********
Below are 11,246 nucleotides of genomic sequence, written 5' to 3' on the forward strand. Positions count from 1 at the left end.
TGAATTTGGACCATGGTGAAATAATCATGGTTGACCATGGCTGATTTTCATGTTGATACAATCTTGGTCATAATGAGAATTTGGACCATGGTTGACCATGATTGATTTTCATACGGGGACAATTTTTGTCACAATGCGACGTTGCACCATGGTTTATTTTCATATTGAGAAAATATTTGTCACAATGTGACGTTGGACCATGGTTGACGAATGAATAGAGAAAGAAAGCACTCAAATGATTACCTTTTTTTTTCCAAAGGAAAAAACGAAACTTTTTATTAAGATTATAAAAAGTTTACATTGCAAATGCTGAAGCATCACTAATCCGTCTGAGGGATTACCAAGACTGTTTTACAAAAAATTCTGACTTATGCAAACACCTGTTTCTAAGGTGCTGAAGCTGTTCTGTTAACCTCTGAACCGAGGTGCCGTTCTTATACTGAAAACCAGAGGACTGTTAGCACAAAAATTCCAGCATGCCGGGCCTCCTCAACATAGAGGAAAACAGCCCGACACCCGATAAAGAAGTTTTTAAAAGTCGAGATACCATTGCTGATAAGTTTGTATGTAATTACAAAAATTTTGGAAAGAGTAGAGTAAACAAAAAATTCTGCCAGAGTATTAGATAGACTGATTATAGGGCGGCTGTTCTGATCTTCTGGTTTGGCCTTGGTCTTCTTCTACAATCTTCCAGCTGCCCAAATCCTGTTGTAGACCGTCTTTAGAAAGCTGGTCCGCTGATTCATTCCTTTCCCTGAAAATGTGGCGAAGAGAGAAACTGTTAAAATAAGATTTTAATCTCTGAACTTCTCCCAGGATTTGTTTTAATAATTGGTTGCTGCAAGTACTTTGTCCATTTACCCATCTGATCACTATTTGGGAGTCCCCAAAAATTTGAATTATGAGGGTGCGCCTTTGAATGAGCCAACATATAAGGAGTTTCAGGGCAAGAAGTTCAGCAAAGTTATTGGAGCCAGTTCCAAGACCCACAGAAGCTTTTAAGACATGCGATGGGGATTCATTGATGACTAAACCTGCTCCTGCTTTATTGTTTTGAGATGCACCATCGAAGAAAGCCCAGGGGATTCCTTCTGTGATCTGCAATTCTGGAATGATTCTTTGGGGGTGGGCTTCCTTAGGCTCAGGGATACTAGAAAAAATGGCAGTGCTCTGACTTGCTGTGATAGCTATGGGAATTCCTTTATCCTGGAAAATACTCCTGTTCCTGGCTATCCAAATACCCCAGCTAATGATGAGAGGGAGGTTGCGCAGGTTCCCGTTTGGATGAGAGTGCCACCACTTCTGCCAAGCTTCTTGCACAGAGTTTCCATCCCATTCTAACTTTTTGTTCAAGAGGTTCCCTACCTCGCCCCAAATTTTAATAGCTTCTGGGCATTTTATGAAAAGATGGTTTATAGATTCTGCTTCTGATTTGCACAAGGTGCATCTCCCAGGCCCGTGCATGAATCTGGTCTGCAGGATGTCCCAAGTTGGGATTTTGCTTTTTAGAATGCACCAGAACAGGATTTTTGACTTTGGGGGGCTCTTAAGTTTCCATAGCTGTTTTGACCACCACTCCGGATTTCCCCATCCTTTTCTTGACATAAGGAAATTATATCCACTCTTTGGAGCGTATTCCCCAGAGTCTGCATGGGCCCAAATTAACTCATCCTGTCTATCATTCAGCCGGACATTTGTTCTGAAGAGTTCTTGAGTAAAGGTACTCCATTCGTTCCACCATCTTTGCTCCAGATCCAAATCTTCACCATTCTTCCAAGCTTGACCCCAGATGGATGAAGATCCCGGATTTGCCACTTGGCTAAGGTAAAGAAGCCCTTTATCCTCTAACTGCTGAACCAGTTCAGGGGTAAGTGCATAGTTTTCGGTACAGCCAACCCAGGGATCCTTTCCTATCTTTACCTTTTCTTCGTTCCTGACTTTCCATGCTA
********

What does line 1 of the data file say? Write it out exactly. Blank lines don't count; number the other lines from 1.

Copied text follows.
Below are 11,246 nucleotides of genomic sequence, written 5' to 3' on the forward strand. Positions count from 1 at the left end.